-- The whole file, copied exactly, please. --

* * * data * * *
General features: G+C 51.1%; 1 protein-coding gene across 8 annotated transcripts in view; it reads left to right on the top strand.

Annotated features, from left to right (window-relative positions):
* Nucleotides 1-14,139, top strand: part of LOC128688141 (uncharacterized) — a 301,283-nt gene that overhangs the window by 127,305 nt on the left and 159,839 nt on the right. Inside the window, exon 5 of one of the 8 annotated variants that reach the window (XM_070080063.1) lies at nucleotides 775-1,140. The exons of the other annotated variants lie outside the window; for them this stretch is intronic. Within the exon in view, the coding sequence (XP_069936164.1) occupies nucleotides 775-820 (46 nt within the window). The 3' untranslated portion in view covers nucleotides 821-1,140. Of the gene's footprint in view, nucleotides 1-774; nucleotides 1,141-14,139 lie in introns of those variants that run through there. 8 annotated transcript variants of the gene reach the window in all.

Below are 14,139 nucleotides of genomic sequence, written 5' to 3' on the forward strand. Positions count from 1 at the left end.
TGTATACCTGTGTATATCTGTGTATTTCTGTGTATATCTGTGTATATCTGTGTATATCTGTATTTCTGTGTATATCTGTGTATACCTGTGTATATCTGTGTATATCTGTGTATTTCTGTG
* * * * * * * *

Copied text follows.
General features: G+C 51.1%; 1 protein-coding gene across 8 annotated transcripts in view; it reads left to right on the top strand.

Annotated features, from left to right (window-relative positions):
* Nucleotides 1-14,139, top strand: part of LOC128688141 (uncharacterized) — a 301,283-nt gene that overhangs the window by 127,305 nt on the left and 159,839 nt on the right. Inside the window, exon 5 of one of the 8 annotated variants that reach the window (XM_070080063.1) lies at nucleotides 775-1,140. The exons of the other annotated variants lie outside the window; for them this stretch is intronic. Within the exon in view, the coding sequence (XP_069936164.1) occupies nucleotides 775-820 (46 nt within the window). The 3' untranslated portion in view covers nucleotides 821-1,140. Of the gene's footprint in view, nucleotides 1-774; nucleotides 1,141-14,139 lie in introns of those variants that run through there. 8 annotated transcript variants of the gene reach the window in all.

Below are 14,139 nucleotides of genomic sequence, written 5' to 3' on the forward strand. Positions count from 1 at the left end.
TGTATACCTGTGTATATCTGTGTATTTCTGTGTATATCTGTGTATATCTGTGTATATCTGTATTTCTGTGTATATCTGTGTATACCTGTGTATATCTGTGTATATCTGTGTATTTCTGTG